• As regards the maximum number of external mandates permitted to be held by  members of the board and the executive committee, all mandates in comparable  functions in enterprises with commercial objectives must be covered in the future.  This means that also external management functions (which are currently not subject to the maximum under the Excessive Compensation Ordinance) are covered.  With respect to mandates in foundations and associations, the determinant factor  will likely be whether these qualify as enterprises with a commercial objective, which  would typically not be the case. External mandates must be disclosed in the compensation report.
  •  The compensation report must individually specify the compensation received by  each member of the board and the executive committee (the Excessive Compensation Ordinance requires for the executive committee only the disclosure of the aggregate  amount and the highest amount paid to an individual member).

2) Gender quotas and disclosure obligations for companies exploiting natural resources

The Draft provides for a target quota of 30% for the representation of each gender in the board and in the executive committee of major public companies. It is applicable to public companies exceeding the thresholds relevant for an ordinary audit (which is almost always the case for public companies). If they do not achieve the target quota of a 30% representation of each gender after a transition period of five years, they must explain in the compensation report the reasons for the underrepresentation and the actions undertaken to promote gender diversity. Thus, the Draft goes beyond the revised Swiss Code of Best Practice for Corporate Governance, which recommends a representation of both genders in the board but does not require a specific quota.

In accordance with the EU Directives 2013/34 and 2013/50, which also provide for transparency obligations for companies exploiting natural resources, the Draft requires companies active in such business and being subject to an ordinary audit to disclose payments exceeding CHF 120,000 to public authorities. Companies solely active in commodity trading are not subject to this requirement yet, but the Federal Council may broaden its scope to also encompass commodity traders in the event of concerted international efforts.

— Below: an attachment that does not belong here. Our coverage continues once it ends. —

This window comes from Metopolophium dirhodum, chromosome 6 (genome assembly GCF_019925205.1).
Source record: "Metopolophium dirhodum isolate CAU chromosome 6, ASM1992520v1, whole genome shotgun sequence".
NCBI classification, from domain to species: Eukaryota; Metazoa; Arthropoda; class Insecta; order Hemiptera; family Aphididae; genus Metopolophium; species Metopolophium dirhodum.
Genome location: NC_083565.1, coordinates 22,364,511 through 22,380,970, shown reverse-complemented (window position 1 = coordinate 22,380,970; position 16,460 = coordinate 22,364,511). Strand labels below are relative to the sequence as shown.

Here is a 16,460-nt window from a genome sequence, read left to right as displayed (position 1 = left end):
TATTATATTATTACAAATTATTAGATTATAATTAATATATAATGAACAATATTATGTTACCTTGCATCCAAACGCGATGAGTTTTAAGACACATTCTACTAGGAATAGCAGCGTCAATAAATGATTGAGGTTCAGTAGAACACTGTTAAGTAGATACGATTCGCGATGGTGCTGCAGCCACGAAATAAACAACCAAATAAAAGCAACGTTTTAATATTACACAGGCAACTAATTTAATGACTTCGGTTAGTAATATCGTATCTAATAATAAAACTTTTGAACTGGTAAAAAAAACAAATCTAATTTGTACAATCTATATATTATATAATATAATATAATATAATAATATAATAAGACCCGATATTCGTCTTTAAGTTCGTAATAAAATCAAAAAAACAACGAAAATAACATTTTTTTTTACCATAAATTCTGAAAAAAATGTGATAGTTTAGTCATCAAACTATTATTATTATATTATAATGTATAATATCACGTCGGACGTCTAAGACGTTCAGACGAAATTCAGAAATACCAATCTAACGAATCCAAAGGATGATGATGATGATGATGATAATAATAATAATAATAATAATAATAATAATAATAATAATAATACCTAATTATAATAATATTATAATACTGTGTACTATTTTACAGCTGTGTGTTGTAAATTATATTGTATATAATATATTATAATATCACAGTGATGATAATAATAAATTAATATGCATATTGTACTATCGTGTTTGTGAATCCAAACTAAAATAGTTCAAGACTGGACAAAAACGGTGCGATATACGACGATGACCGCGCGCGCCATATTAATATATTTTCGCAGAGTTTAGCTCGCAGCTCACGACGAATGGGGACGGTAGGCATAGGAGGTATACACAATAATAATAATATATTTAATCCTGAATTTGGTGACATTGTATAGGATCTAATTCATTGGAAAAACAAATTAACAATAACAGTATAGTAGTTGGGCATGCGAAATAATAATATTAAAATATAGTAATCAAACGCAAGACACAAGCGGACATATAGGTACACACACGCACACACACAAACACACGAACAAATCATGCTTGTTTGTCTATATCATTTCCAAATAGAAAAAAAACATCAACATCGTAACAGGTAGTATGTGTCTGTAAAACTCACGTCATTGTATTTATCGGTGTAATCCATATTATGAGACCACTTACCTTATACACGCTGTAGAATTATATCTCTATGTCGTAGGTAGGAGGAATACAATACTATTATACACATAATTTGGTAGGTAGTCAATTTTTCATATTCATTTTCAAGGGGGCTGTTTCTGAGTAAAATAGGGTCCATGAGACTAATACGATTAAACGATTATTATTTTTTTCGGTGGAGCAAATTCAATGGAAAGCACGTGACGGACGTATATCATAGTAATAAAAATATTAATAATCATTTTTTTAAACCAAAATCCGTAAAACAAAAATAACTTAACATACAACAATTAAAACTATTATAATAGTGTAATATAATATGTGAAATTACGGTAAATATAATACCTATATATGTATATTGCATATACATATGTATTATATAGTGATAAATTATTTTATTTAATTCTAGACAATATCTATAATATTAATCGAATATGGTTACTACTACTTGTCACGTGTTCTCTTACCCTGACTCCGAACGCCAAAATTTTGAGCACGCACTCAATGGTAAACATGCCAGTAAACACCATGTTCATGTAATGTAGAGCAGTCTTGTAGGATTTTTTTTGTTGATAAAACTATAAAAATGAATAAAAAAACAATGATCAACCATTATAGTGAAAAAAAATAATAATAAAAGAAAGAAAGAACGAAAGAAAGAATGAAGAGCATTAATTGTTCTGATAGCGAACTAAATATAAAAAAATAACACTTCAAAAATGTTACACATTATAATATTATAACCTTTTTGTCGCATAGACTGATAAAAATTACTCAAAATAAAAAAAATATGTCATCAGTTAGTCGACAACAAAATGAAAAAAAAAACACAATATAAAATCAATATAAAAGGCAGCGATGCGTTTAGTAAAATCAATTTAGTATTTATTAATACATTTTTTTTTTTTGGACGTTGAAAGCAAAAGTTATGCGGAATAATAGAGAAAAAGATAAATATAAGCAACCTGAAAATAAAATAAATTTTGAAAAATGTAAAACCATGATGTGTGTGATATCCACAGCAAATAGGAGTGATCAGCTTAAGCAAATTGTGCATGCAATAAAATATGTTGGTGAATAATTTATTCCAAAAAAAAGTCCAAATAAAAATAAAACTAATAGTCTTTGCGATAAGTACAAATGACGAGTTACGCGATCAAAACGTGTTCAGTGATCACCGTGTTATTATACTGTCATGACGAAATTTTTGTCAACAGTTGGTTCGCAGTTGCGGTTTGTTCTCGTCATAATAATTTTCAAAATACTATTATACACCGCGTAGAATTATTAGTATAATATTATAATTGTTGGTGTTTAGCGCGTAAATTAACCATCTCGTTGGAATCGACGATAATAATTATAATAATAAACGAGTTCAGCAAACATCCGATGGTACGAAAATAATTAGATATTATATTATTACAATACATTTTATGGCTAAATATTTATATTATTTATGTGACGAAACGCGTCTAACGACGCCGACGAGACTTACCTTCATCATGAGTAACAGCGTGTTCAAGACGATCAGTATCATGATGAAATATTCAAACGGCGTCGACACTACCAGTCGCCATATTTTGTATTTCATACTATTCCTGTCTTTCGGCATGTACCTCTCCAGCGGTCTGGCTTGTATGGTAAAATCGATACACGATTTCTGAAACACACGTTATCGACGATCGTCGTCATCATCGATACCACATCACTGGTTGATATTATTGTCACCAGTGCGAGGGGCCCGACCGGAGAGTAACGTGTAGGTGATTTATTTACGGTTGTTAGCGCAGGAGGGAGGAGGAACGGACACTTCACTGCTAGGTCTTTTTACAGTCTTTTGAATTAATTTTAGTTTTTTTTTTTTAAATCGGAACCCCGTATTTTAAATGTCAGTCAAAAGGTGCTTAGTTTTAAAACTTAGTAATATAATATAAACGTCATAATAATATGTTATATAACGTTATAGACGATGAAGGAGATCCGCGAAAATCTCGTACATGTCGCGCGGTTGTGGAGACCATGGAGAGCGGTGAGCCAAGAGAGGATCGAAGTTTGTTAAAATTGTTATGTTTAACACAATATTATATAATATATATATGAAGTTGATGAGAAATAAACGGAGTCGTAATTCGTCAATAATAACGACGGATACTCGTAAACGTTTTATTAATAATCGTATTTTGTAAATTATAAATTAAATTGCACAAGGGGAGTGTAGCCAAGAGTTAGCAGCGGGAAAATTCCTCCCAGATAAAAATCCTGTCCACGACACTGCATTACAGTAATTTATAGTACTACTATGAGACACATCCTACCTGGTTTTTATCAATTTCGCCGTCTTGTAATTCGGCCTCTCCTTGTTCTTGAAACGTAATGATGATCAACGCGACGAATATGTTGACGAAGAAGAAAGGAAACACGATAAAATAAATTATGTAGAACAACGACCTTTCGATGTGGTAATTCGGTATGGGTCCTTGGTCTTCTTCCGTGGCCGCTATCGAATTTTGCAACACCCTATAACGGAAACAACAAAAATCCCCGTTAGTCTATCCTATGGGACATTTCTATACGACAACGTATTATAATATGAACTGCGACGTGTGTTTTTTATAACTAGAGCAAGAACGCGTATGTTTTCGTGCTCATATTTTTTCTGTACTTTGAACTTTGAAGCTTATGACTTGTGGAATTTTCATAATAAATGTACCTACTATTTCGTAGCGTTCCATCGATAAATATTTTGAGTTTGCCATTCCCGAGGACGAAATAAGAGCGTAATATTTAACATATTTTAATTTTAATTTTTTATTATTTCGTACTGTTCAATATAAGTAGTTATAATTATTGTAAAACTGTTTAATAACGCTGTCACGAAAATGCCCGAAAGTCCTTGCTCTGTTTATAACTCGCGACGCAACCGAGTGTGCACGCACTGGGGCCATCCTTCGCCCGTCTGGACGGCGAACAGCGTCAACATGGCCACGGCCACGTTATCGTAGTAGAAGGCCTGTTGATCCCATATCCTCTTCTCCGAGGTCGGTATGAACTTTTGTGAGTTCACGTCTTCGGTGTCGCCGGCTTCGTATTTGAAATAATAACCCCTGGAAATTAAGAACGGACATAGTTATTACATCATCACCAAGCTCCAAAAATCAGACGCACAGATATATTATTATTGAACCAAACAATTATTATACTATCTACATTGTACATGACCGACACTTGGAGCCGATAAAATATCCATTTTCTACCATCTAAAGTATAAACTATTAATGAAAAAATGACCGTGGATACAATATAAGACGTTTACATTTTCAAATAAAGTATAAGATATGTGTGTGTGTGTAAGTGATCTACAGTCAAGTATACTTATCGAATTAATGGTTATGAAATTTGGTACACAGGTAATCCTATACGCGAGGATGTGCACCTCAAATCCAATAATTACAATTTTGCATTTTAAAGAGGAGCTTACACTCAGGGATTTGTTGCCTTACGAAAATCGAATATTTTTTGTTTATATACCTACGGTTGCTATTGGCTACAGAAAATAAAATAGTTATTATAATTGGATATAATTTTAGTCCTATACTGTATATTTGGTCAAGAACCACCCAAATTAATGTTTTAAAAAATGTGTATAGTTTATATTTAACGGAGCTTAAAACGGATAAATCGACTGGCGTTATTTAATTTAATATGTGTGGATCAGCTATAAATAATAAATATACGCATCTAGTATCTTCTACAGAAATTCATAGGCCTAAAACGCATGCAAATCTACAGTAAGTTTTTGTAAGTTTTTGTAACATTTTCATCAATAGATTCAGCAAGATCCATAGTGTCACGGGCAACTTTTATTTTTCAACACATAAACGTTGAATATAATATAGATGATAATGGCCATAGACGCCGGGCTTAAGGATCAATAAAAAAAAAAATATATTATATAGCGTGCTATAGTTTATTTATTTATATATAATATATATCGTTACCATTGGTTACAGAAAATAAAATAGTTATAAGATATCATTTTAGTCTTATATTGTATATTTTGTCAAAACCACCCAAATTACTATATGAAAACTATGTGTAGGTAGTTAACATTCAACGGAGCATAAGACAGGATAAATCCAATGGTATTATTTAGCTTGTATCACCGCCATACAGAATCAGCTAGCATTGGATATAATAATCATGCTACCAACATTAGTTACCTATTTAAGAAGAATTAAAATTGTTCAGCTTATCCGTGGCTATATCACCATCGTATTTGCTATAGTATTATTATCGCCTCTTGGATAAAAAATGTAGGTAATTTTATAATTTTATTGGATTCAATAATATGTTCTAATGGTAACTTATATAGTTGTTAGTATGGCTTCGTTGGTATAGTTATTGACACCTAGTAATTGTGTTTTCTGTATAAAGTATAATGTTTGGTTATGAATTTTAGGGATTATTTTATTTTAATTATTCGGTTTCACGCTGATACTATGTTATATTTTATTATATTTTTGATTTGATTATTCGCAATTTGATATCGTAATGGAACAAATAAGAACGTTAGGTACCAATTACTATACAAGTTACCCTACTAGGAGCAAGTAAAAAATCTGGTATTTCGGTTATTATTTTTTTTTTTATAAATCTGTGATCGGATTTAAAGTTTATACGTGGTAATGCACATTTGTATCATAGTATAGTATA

3) True corporate law changes

The changes proposed in the area of traditional corporate law primarily relate to the capital structure, measures for the improvement of corporate governance, including the strengthening of shareholder rights and remedies and shareholders’ meetings, and to corporate restructurings and insolvency.

a) Capital, capital changes, legal reserves, and distributions
The proposed changes include in particular:

  • The share capital may also be denominated in foreign currency, which resolves a number of inconsistencies between the accounting rules, which already now allow accounting in (convertible) foreign currency, and corporate law.
  • The minimum par value of one cent is abolished; shares may have any lower par value above zero. This would facilitate share splits. Shares that are only paid-up in  part are no longer permissible.
  • The rules regarding (intended) acquisitions of assets, which currently necessitate a somewhat cumbersome qualified procedure for incorporations and capital increases with a number of potential legal pitfalls, are to be abolished.
  • Introduction of a capital band, i.e. an authorization of the board for a maximum of five years to increase and reduce the share capital within an upper and lower limit (+/- 50%). This would allow more flexible and faster capital changes.
  • The rules on legal reserves are aligned with the respective accounting rules, and the creation and dissolution of legal reserves is clarified. Specifically, the distribution of capital reserves (i.e. paid-in capital surplus and other contributions in excess of the par value) is to be permissible within certain limits and if an audit report is obtained.
  • Interim dividends are to become permissible for audited companies provided that the articles of incorporation permit them and audited interim financial statements
    are available.
  • Companies may provide for an up to 20% higher dividend for shareholders who exercise their voting rights in the shareholders’ meetings. This rule aims at mitigating